Ana Mendieta’s sensual performances were in essence ephemeral, temporary, just like the human body. Yet her work still feels relevant and important today.
Born in Cuba and raised in the US, Ana Mendieta created her works from blood, mud, rocks, trees and wild flowers, from her body and through her body, playing a game with nature and asking what is still art and what is not. She made herself the subject and object of her artistic activity. In her work, she entered a dialogue with the Cuban fertility cult. When on 8th September 1985 she fell from the window of her 34th-floor apartment on Manhattan’s Mercer Street, her death became a performance. She turned her body into a sign, another piece in her cycle Silhouettes (Silueta Series), which she made in the years 1973–1978.
I believe that this cycle is exceptional in every way – and extremely relevant today. With her body, Mendieta marks the space of natural environment. Quite often she only leaves its contour, a shape, a groove in the sand, in the meadow, in the ground. Each of her actions was just an evanescent spectacle in the natural environment, a performance that changed her body into an object covered in stones, flowers, leaves. Sometimes the artist would set her work on fire, or she would use paint. Her performances were transitory, they disappeared, disintegrated organically – they decomposed just like the human body. The only thing that was left of them was the photographic documentation.
It is impossible to consider her fascination with female fertility (originating in Cuban folk tales) aside from the artist’s experience as an emigrant. She left for the US as a 12-year-old, without her parents. After years of struggling in a foreign country, she visited Cuba in 1980 and got back in touch with the local art community. In creating Silhouettes, she processed Cuban folk beliefs through her body, and tried to confront her experience of the body and the body’s relation to ‘the other’.
With her performances, her ‘sensual traces’, Mendieta established a relationary field between the bodily event and its perception. The centre of the photographs documenting her actions is a physical emptiness, death, and the fading away of individual representations of the ‘I’. The artist turns to the archaic issue of the ego formation, to the endangered image of the body, to a fragmented image thereof. She negotiates identity in its unstable, sensual and sexual dimensions, in the space between the subject and the object. Simultaneously, the photographic recordings of these interventions, the potholes made by the body, the immersions, the traces left by matter touching matter, are transformed into new performances. They become a stage where Mendieta’s fantasies are played out. This is how the artist transgressed the field and spectrum of representation, of self-portrait, showing how corporeality can manifest itself.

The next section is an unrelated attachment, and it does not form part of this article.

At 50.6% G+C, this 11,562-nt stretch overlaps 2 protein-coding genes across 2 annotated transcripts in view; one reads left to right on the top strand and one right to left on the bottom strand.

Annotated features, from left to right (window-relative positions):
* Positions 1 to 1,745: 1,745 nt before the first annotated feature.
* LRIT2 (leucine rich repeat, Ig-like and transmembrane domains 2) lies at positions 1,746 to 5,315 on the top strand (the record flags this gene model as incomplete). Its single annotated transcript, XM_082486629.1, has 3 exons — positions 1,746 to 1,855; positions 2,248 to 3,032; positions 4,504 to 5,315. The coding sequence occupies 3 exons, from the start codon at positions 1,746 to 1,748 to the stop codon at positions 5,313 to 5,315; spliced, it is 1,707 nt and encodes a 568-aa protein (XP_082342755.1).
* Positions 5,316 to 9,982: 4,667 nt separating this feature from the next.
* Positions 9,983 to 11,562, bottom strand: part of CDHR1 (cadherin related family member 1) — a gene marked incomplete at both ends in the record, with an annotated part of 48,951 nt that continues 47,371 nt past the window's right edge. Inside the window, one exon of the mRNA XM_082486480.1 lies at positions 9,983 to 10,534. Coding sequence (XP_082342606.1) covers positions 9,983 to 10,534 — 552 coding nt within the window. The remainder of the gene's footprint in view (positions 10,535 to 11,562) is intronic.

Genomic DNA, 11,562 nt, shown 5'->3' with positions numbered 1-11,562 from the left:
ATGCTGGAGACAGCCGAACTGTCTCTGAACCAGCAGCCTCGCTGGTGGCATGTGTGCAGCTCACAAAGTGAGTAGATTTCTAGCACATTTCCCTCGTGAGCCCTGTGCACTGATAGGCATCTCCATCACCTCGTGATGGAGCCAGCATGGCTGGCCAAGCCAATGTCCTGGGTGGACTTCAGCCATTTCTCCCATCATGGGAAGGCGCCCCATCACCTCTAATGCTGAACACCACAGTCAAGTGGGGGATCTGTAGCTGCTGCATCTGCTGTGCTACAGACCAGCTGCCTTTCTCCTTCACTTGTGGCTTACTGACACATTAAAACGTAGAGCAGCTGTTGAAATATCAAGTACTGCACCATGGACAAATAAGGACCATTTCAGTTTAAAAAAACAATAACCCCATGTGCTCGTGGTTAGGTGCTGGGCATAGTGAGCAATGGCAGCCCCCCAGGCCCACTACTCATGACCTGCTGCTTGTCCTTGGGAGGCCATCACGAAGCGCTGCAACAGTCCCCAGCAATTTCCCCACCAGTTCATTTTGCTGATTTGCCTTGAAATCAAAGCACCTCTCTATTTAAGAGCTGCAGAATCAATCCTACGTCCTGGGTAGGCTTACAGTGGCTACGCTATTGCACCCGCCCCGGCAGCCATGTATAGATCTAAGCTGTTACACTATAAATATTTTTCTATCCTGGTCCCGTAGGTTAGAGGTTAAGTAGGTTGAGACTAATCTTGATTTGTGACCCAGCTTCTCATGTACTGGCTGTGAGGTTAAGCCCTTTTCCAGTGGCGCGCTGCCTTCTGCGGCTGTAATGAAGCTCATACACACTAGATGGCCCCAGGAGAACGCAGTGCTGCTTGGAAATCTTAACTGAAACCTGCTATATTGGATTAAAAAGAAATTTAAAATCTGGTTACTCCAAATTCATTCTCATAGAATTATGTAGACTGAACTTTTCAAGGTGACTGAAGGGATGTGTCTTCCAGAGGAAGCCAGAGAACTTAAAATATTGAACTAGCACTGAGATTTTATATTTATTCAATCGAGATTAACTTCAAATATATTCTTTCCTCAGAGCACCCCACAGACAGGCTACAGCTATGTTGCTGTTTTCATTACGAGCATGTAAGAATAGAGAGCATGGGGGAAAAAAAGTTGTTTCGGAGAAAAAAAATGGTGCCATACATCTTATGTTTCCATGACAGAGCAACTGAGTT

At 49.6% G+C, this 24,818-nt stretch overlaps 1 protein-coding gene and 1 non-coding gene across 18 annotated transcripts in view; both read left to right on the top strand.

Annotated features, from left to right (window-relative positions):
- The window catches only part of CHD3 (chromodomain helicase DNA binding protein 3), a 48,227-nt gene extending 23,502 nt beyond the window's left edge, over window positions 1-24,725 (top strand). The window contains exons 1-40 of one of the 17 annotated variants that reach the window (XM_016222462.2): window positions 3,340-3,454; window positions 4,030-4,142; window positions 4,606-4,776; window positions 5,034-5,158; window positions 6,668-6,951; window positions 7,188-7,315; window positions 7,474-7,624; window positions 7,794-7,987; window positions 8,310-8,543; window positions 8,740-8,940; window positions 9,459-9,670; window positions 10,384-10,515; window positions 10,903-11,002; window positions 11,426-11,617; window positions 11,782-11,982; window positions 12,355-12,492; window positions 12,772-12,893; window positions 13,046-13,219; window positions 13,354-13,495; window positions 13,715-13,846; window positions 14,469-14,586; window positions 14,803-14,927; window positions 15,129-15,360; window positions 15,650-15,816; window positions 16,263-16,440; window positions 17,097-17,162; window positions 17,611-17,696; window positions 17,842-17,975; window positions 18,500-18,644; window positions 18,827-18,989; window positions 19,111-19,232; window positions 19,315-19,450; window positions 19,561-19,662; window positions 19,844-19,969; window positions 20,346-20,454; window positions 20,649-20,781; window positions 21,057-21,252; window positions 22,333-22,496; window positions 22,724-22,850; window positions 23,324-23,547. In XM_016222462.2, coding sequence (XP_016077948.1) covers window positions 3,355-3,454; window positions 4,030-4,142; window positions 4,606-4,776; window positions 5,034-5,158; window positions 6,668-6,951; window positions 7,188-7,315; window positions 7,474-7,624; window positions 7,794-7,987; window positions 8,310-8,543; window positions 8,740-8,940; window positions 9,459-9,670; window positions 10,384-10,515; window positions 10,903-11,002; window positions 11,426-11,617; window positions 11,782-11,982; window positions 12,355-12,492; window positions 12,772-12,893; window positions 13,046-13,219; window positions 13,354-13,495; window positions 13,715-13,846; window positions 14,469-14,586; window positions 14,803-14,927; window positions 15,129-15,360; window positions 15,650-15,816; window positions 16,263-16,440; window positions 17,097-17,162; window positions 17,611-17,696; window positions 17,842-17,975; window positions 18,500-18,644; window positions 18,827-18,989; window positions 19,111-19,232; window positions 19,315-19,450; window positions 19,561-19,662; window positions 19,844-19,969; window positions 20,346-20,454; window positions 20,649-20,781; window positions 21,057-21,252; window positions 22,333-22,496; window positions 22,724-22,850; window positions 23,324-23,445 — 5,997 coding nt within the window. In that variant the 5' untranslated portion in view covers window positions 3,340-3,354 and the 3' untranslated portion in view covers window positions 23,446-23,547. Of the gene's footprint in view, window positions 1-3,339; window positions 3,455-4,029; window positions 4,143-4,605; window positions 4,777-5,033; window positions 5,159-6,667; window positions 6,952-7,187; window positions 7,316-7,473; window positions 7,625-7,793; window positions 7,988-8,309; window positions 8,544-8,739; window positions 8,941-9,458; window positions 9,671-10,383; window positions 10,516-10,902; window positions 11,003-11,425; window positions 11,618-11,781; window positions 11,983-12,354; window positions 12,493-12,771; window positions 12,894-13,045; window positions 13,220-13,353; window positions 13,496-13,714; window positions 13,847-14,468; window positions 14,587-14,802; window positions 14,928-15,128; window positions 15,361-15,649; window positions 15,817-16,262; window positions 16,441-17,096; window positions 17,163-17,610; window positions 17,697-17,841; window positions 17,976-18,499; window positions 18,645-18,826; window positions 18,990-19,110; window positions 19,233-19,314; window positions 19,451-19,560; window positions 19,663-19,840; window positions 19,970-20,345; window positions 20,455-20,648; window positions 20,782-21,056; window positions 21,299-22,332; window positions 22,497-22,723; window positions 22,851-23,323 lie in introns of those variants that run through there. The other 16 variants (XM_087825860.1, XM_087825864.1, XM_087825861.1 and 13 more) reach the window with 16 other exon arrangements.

The sensual paradox of Mendieta’s performances consists in uncovering the body, which is shown as not only a visible object, but also – as the philosopher Maurice Merleau-Ponty wrote – “the expressive, material-symbolic space through which we experience the world.” The uncovering is accompanied by a constant manufacturing of the self in the perpetual cognitive process of touching our surroundings, leaving traces.
For me, as a choreographer and performer, Mendieta’s actions are doubly important. Her artistic work, created through the personal and the bodily, is a different call for visibility and representation – not through image but via touch, closeness, empathy, that which is haptic and kinetic. It is the female body, through action, melting into the world.
Translated from the Polish by Adam Zdrodowski
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